Q&A # 206 - November 14, 2000
Q In your opinion(s), what names would be considered high quality drivers for speakers that are a combination of others companies drivers? Is it more common to have a company build speakers using OEM tweeters, midrange, and bass drivers or using their own design drivers? How do you know what drivers are in a speaker?
A There are a number of excellent drivers made by such companies as Dynaudio, SEAS, Scan-Speak, Cabasse, Focal, and Vifa. They are so good, in fact, that most speakers use them. Sometimes they are off the shelf models, but often, a speaker designer will have one of these companies take a basic model and modify it specifically for them. In such cases, the driver will have the brand of speaker printed on the driver rather than the driver manufacturer. Even so, sometimes you can tell whose drivers they are because of the distinctive look that they have.
Q My Sony S300 DVD player has two selections for 4:3 TVs: Pan & Scan, which crops the picture at left and right, and normal, which displays the widescreen to produce black bands at top and bottom.
I have never been able to observe any difference with any of my DVDs between these two modes.
My question is: Does Pan & Scan depend on some feature of the DVD programming, or is there something wrong with my player?
A The option you speak of does require the DVD itself to support it. No DVDs that I am aware of offer the auto Letterbox to P&S on-the-fly option (originally, DVD was supposed to have it, but this feature never materialized).
More and more DVDs are including both P&S and widescreen on the same disc. On those discs you will, of course, have to insert the side you wish to see, unless it is a short movie where both versions can be on the same side, but different layers.
Q I recently bought a Bose Lifestyle 30 system to be the backbone of a home theater I am building in my new house. My question is: How do I hook up 2 digital sources to the system? I will have a DVD and a RCA DirectTV satellite decoder. The satellite box can decode both HDTV/Satellite and over the air DTV and over the air analog signals. I notice that the Lifestyle 30 only has 1 digital input. What is the best way to be able to connect both my DVD and satellite receiver to the Lifestyle 30?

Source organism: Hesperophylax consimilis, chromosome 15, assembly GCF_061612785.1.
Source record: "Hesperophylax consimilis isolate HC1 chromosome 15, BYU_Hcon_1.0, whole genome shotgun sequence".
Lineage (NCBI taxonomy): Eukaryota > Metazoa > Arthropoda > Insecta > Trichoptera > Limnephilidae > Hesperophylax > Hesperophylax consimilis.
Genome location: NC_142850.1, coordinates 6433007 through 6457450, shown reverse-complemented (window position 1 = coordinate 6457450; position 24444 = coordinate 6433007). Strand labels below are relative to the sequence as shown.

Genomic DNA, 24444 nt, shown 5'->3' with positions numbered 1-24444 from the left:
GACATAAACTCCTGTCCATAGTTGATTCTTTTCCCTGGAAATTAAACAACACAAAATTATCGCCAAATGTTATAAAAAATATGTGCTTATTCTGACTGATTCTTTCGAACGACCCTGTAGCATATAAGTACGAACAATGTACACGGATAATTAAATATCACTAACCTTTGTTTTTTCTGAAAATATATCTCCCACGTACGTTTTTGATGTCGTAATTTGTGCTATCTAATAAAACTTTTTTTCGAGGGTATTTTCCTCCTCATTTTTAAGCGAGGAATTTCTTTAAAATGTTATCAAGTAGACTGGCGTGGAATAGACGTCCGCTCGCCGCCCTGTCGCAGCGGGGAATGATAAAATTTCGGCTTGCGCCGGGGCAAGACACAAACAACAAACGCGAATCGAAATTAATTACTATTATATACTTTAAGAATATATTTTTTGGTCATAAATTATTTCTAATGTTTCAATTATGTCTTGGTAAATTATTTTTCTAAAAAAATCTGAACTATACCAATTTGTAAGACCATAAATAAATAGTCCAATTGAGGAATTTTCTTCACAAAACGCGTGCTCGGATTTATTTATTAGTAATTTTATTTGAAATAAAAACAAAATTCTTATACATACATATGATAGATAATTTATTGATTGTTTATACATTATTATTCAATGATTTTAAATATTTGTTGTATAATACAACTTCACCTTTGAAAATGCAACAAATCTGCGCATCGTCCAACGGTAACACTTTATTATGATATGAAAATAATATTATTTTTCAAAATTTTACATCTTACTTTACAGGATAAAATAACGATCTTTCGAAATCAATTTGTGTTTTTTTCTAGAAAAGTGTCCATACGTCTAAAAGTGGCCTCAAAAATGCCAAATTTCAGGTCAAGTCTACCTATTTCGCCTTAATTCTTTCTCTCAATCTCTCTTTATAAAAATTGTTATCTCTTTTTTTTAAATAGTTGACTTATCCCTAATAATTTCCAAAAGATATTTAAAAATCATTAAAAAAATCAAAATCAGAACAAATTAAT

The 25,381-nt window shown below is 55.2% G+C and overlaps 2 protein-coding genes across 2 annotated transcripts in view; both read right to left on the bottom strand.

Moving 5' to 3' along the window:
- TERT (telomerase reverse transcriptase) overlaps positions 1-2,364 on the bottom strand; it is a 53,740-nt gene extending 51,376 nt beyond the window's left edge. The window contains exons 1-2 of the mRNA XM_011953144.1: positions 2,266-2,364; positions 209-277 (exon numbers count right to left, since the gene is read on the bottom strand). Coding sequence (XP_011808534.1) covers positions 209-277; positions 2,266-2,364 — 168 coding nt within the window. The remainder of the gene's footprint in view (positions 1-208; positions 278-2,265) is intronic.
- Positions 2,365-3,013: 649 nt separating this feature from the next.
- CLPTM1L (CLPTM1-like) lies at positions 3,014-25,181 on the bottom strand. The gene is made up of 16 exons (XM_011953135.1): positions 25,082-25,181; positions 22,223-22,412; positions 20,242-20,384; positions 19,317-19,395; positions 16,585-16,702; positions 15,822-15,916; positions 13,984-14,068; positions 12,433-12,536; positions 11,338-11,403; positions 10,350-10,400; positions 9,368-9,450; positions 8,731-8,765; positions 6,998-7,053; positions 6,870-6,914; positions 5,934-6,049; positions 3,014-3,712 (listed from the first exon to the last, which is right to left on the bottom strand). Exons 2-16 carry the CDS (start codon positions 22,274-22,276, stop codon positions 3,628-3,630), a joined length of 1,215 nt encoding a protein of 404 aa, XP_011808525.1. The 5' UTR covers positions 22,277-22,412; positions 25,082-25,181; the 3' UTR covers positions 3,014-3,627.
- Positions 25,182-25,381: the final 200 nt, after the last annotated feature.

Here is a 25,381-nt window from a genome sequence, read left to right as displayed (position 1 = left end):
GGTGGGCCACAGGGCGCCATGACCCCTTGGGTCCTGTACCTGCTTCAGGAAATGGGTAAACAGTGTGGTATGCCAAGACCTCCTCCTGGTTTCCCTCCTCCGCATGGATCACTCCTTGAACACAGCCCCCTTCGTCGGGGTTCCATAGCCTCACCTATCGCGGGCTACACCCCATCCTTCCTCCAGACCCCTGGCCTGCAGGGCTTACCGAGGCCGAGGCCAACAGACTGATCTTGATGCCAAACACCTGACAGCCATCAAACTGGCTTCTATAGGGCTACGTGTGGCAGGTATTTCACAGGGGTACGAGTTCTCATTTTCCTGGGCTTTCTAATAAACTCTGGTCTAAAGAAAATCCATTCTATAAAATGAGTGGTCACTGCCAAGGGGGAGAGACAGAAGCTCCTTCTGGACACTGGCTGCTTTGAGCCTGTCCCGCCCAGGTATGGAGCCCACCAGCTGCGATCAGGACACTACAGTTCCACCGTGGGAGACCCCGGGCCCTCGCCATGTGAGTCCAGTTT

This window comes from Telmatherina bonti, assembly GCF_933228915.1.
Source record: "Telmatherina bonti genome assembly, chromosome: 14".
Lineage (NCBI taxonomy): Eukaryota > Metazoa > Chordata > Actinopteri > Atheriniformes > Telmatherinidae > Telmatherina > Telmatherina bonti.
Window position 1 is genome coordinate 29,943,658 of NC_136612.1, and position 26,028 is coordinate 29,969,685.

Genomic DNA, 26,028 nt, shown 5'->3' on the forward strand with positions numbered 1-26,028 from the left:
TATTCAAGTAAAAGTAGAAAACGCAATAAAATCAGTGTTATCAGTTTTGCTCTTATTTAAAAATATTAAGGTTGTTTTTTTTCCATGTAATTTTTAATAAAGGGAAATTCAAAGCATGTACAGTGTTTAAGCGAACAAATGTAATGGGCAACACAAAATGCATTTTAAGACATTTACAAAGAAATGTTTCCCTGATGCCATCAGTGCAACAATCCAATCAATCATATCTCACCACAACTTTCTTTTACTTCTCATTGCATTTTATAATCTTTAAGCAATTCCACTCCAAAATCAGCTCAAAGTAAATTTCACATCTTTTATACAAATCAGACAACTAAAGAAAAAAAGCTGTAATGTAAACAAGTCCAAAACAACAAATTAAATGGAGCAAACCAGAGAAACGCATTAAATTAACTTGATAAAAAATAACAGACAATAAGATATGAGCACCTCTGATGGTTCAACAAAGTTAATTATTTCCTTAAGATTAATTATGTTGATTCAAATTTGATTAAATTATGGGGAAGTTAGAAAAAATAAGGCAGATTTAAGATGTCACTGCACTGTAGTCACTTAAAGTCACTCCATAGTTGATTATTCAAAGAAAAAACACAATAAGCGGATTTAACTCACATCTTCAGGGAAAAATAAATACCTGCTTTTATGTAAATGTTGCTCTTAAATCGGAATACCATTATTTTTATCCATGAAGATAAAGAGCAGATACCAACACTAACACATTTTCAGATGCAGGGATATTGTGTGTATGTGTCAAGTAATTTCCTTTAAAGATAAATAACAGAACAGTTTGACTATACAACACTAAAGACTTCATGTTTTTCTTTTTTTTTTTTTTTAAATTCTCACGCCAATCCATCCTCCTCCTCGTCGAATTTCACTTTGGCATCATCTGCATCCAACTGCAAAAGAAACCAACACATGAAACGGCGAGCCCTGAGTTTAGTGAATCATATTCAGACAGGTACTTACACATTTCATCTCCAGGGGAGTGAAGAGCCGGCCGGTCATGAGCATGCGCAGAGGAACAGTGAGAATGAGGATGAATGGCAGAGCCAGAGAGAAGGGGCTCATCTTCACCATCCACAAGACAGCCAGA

I plan to output my video using the new Sony HDTV LCD projector. Did I make a mistake buying the Bose? Is it normal to only have one digital input on a home theater system?
A You would need a digital switcher in front of the Bose. These often do not come cheap, because they are not the same thing as a switch box for analog signals such as S-Video. You best bet is to run the DVD using the digital connection and use your DSS with analog connections.
Q I'm in the process of purchasing a TV with component video. I have a DVD player with component video output. Will I be able to see the difference between cables with a 200 MHz vs. 400 MHz bandwidth?
A Probably not. The bandwidth of DVD is 13.5 MHz, while for HDTV it is approximately 30 MHz. A good quality cable is still a good thing to have though. You can get good cables for fair prices from http://www.bettercables.com, and they offer Canare which is one of the more popular cables in the broadcast industry.
Q I read your comment about 24/96 audio, and how as long as the player can do the D/A conversion and output it through the analog outs, you don't really need an outboard DAC. However (I'm still new at this), after reading several reviews of the Theta Casanova, it seems that at least this unit and several others will actually down-sample signals coming from the analog outs from a CD/DVD transport. Thus, if your DVD transport cannot output a 24/96 sampling rate digitally and if the preamp (if you're using something like the Theta) forces the analog signal back into digital, then you really will never fully hear the 24/96 signal. Does this make sense that such a high-end preamp would do this or did I read the review wrong?
A Some surround processors do not accept 96/24 on the input, but most have been upgraded now to support 96/24 digital input. Yes, processors like Lexicon, Theta (Casanova), and Meridian will convert the analog inputs to digital, then back to analog. Theta offers a true pass through on their Casablanca. The analog-to-digital conversion (A/D) is so the processor can do its thing with Digital Signal Processing (DSP). Pass through is for use with two-channel stereo that might be coming out of your DVD-A player as analog, having been decoded from 96/24. The volume control would still be usable, but no A/D or DSP would be involved.